How Much Are We Paying For The Wine Our Government Officials Drink In China?


It’s known to us all that an Asian Country has overtime become the favorite buddy of our present Government. China is like that one friend who meets the needs of all South Africa’s varying moods. The bond became worrisome when China became the mentoring friend that accepted to engage the South African government officials, business leaders and public service managers on a training and skills development program at Chinese Academy of Governance.

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We panicked when it became official that the school curriculum in South Africa will officially include the Chinese language of Mandarin come 2016, and with the recent economic crisis in China, we were all deeply troubled as we question the rationale of partnering with a nation struggling to manage its unstable economy. And now, we might just have to worry about how much we’re spending for the many, and frequent journeys our officials make to China.

In view of the above sentiment, the Communications Minister Faith Muthambi told us our worries are baseless for according to her, “through our bilateral relations with China, we’ve achieved a lot in terms of improving the lives of our people”. Regardless of the popular public opinion contradicting her claims of life improvement, she opined that the South African media are falling short of their duty in sharing the success stories of the good achievements and even urged them to report “stories that will promote our mutual understanding and friendship and stories that deepen our cooperation.”

Wither-ward, David Shapiro, the director and deputy chairman at Sasfin Securities believes China is South Africa’s favorite “because they tolerate us. They tolerate our incompetence, they tolerate our corruption and our bad governance…You would never find Western Europe and the United States tolerating that, that is why we are looking towards the East.”

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In the face of the disagreements, we can however all agree that China is the favorite destination of our government officials. Based on the answers received on parliamentary questions asked by Democratic Alliance MPs about trips to China, ten (10) ministers, four (4) deputy ministers and one hundred and fifteen (115) government officials reportedly visited China. And the figures are expected to increase as some of the ministers are yet to answer the parliamentary questions.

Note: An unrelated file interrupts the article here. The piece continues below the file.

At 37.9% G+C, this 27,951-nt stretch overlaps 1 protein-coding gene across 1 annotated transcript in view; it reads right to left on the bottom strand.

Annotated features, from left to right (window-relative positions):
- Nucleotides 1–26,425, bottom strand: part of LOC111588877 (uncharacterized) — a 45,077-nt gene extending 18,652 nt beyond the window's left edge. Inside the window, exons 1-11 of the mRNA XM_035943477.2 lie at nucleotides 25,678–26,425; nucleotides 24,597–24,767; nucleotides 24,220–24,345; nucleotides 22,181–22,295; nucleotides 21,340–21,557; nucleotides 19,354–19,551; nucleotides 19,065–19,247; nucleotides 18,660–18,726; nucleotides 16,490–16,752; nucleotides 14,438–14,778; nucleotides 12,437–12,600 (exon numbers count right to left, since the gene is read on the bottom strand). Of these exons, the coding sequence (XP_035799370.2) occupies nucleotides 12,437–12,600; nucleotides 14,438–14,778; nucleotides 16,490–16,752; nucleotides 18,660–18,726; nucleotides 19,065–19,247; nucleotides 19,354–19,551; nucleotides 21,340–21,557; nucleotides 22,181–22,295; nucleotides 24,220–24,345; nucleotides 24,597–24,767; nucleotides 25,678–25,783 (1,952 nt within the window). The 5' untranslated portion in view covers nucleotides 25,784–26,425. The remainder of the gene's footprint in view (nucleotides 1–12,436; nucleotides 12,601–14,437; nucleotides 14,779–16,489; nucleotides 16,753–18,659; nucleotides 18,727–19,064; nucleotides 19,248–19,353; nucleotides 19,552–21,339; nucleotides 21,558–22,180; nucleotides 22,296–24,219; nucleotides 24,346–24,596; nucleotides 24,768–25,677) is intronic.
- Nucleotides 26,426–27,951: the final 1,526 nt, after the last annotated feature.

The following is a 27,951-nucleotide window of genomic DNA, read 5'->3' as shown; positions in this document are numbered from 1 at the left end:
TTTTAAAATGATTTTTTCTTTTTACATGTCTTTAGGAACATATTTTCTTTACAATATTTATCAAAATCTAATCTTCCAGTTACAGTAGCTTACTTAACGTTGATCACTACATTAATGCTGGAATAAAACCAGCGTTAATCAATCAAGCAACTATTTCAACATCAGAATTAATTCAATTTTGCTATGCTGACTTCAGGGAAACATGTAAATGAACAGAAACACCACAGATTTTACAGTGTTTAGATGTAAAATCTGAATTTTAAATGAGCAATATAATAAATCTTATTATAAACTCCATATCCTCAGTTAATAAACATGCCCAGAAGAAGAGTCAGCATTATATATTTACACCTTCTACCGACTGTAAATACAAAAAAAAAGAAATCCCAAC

As estimated, not less than R7.45 million was spent on 40 trips to China in the 2014-2015 financial year. For instance, the department of land reform and rural development led by Gugile Nkwinti has spent an amount estimated above R4 million on four trips to China. According to Nkwinti, the essence of the visits were “to share experiences and international best practice in the functional areas of land reform and rural development, as well as skills development for youth in business.” A breakdown of the visits and cost as found in News24 are presented below.

  • It cost taxpayers R263 089 when Gugile Nkwinti journeyed to China from October 27 to 1st November 2014.
  • Taxpayers dished out R1 109 570 to sponsor 42 people among them, 10 officials to China from October 24 to 2nd November 2014.
  • From March 22 to 6th of April 2014, taxpayers sponsored 52 people consisting of only 11 officials to China with R1 356 849.
  • And from August 22 to September 7 2014, taxpayers sponsored another 42 people consisting of 11 officials to China with R1 289 660.

Meanwhile, there are reasons to believe some ministers are not willing to reveal the amount spent while visiting China. The Energy Minister Tina Joemat Pettersson responded that “the details will be specified as soon as the information is available,” Labour Minister Mildred Oliphant only reported that her deputy, Phathekile Holomisa, and eight officials had visited China ignoring the cost, and the Ministry of public service and administration simply offering that the cost of its travels to China would be provided in its annual report.

In all, 27% of the Cabinet have visited China. With their visits and the taxpayers money spent in order to sponsor such visits, South Africans should be impatient to witness the futility of the mass journey to China. Otherwise, we can as well conclude that taxpayers have spent over R7.45 million to pay for the wines our government officials drank in China.

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